Looking for a barge 2

Things to consider - continued.........


Basically on-board water is pumped around the boat from water tanks.

An adequate size main water is important (500 litres minimum?)

Types of toilets to consider

Sea toilet

Electric flush

Cassette toilet (porta-potti type)

Holding tank (needs pumping out periodically)

Macerator (low voltage or mains voltage)

**Is the flush water sourced from on-board tanks or externally**

Pumps, for example - main water supply, shower waste, bilge, deck wash


A well insulated boat will be more economical heating-wise – and warmer

Condensation can cause literally gallons of water in the bilge

Spray-foam may well be the best (make sure it's fire retardant / self-extinguishing) but it's difficult to install retrospectively

Others types are rock-wool (which is non-flamable) or polystyrene (not recommended)

Layout and level of internal finish

This can vary!

One thing to consider is having easy access to plumbing, electrics or under floor for maintenance for the addition or replacement of components (EG taps or shower drain pump).

Access to parts of the boat (engine room for example) is important

Position of windows / port-holes. Large, low-level are better for light and seeing out.

A walk-round bed?

Double-glazed or single-glazed widows? There's no right or wrong

Opening windows / roof hatches for ventilation


How does the boat handle?

This will depend on factors such as:

Hull shape

Size of rudder

Keel fins

Lee boards

Engine power

Well-geared steering - which may be hydraulic or chain and wire

Visibility from steering position


(Only people who don't have them don't like bow-thrusters! But in a cross wind while waiting for a lock or manoeuvring in a tight space they can be very helpful.)

You should have a test drive to see what happens!

Running costs

Fundamentally the bigger the boat, the more it costs. Costs include:

Cruising licence


Mooring fees

Routine mechanical maintenance / servicing including:



Central heating boiler

Sundry equipment (pumps for example - which do go wrong)

Dry-docking (peiodically, every 4,5 or 6 years for insurance purposes)

Painting / varnishing

Gas / electric costs (ports and marinas can be expensive)

Fuel consumption

Extra equipment

These bits can add up! For example does the boat have:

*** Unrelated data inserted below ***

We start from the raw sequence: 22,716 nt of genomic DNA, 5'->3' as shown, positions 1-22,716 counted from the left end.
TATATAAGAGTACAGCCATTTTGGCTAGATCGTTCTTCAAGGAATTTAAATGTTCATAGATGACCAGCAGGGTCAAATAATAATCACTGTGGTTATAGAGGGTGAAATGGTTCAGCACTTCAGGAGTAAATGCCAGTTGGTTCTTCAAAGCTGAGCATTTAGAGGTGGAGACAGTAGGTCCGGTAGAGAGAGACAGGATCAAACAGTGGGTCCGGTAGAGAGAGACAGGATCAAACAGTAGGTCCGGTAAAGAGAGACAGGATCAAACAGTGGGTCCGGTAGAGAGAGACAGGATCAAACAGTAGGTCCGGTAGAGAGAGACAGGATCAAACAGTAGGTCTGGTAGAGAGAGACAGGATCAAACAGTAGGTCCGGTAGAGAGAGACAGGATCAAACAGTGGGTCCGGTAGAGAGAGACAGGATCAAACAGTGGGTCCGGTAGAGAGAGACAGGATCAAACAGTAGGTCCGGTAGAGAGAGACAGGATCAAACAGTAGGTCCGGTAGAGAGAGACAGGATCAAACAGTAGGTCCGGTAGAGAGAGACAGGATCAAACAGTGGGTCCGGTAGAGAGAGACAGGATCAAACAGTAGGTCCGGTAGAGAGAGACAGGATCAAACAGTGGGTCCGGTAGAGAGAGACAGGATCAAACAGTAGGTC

Boarding planks / Ladders

A tender

Spare parts (filters, fan-belts etc)

Emergency tiller

Boat poles

Mooring stakes

Adequate ropes

Safety equipment

Fire extinguishers / systems

Fire blankets

Smoke, CO, Gas and water alarms

Electronic equipment

VHF Radio

Battery monitor / management systems

Chart plotter


External lights (Navigation lights for example)

The buying process is vitally important

The DBA [Barge Association) is a valuable resource here on such as:

Getting expert advice 

Dealing with brokers / builders

Required Paperwork


The contract

Proof of ownership

The buying process includes:

A Survey


Make sure you engage a reputable marine surveyor who will check hull, engine, systems, drive train and installations.

It may not be cheap but it could literally save you a fortune.



There is a wide variety of barges, differing in size, shape, style, layout and level of equipment.

There are motorized barges, fixed-berth residential barges and sailing barges.

Some are over 150 years old and they differ depending on country of origin.

You could consider a new-build - either complete or a 'sail-away' which can be built to a stage you suggest and complete yourself.

All the above are just pointers - things to consider. I stress you must do your own research.

Looking for a barge, owning one and cruising is a fascinating journey - enjoy it!


Some choices of where to look for barges for sale:

Apollo Duck

Botentekoop (Netherlands)

Bowcrest Marine

Multiships (Netherlands)

The Dutch Barge Association

Fikkers (Netherlands)

Dovemakelar (Netherlands)

H20 (France)


Bourgogne Marine

Fluvial Magazine

Information resources

Probably the best and most extensive place to seek help is:

The Dutch Barge Association - The DBA. (Membership required but an excellent resource)

You will find Information on:






Country by country information


TRIWV (Technical Requirements for Inland Waterways Vessels)


Links to other organisations

** The DBA produce The Barge Buyers Handbook which is a wonderful publication **

Experts in various fields advertise in the DBA's Blue Flag Magazine

TB Training (A host of very useful information)

Nigel Calder - Boat Owners Handbook

Alastair Garrod - 'Electrics Afloat'

Boating magazines

These are just examples – there are many alternatives

I stress again - Do your own research. Good luck!

Feel free to contact me if you wish

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